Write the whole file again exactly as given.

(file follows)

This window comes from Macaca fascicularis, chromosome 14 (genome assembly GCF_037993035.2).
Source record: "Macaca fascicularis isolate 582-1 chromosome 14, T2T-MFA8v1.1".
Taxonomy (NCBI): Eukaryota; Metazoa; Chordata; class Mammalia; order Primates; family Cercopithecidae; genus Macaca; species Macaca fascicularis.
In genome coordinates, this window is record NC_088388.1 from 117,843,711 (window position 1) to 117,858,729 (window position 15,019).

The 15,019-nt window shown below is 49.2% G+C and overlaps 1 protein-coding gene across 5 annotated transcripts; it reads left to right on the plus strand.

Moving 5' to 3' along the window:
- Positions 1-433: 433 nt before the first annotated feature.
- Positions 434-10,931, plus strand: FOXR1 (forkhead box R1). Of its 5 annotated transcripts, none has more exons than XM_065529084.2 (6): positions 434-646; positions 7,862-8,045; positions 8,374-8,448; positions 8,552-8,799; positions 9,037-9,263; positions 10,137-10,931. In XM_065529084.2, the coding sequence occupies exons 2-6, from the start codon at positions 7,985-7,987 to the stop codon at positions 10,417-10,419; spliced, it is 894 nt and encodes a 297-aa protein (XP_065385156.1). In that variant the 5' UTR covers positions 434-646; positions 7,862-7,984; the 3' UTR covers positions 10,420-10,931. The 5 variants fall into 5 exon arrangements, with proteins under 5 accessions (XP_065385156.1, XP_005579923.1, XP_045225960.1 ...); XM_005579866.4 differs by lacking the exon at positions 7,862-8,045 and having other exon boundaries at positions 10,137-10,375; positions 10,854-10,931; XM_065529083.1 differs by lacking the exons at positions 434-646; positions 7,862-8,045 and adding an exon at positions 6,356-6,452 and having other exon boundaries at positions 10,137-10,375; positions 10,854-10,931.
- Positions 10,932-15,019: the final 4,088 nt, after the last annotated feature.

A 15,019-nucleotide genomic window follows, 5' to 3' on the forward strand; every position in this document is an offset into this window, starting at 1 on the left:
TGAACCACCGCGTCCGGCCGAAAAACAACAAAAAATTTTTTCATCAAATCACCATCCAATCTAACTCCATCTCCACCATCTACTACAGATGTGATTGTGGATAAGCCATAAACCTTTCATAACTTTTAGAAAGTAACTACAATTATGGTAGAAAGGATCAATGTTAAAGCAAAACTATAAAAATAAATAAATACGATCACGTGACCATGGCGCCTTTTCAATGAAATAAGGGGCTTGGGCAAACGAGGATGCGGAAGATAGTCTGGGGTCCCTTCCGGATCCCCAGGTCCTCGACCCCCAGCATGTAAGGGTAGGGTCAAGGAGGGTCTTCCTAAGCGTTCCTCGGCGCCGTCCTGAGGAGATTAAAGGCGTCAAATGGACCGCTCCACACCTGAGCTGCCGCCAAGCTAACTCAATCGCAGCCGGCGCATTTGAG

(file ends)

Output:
This window comes from Macaca fascicularis, chromosome 14 (genome assembly GCF_037993035.2).
Source record: "Macaca fascicularis isolate 582-1 chromosome 14, T2T-MFA8v1.1".
Taxonomy (NCBI): Eukaryota; Metazoa; Chordata; class Mammalia; order Primates; family Cercopithecidae; genus Macaca; species Macaca fascicularis.
In genome coordinates, this window is record NC_088388.1 from 117,843,711 (window position 1) to 117,858,729 (window position 15,019).

The 15,019-nt window shown below is 49.2% G+C and overlaps 1 protein-coding gene across 5 annotated transcripts; it reads left to right on the plus strand.

Moving 5' to 3' along the window:
- Positions 1-433: 433 nt before the first annotated feature.
- Positions 434-10,931, plus strand: FOXR1 (forkhead box R1). Of its 5 annotated transcripts, none has more exons than XM_065529084.2 (6): positions 434-646; positions 7,862-8,045; positions 8,374-8,448; positions 8,552-8,799; positions 9,037-9,263; positions 10,137-10,931. In XM_065529084.2, the coding sequence occupies exons 2-6, from the start codon at positions 7,985-7,987 to the stop codon at positions 10,417-10,419; spliced, it is 894 nt and encodes a 297-aa protein (XP_065385156.1). In that variant the 5' UTR covers positions 434-646; positions 7,862-7,984; the 3' UTR covers positions 10,420-10,931. The 5 variants fall into 5 exon arrangements, with proteins under 5 accessions (XP_065385156.1, XP_005579923.1, XP_045225960.1 ...); XM_005579866.4 differs by lacking the exon at positions 7,862-8,045 and having other exon boundaries at positions 10,137-10,375; positions 10,854-10,931; XM_065529083.1 differs by lacking the exons at positions 434-646; positions 7,862-8,045 and adding an exon at positions 6,356-6,452 and having other exon boundaries at positions 10,137-10,375; positions 10,854-10,931.
- Positions 10,932-15,019: the final 4,088 nt, after the last annotated feature.

A 15,019-nucleotide genomic window follows, 5' to 3' on the forward strand; every position in this document is an offset into this window, starting at 1 on the left:
TGAACCACCGCGTCCGGCCGAAAAACAACAAAAAATTTTTTCATCAAATCACCATCCAATCTAACTCCATCTCCACCATCTACTACAGATGTGATTGTGGATAAGCCATAAACCTTTCATAACTTTTAGAAAGTAACTACAATTATGGTAGAAAGGATCAATGTTAAAGCAAAACTATAAAAATAAATAAATACGATCACGTGACCATGGCGCCTTTTCAATGAAATAAGGGGCTTGGGCAAACGAGGATGCGGAAGATAGTCTGGGGTCCCTTCCGGATCCCCAGGTCCTCGACCCCCAGCATGTAAGGGTAGGGTCAAGGAGGGTCTTCCTAAGCGTTCCTCGGCGCCGTCCTGAGGAGATTAAAGGCGTCAAATGGACCGCTCCACACCTGAGCTGCCGCCAAGCTAACTCAATCGCAGCCGGCGCATTTGAG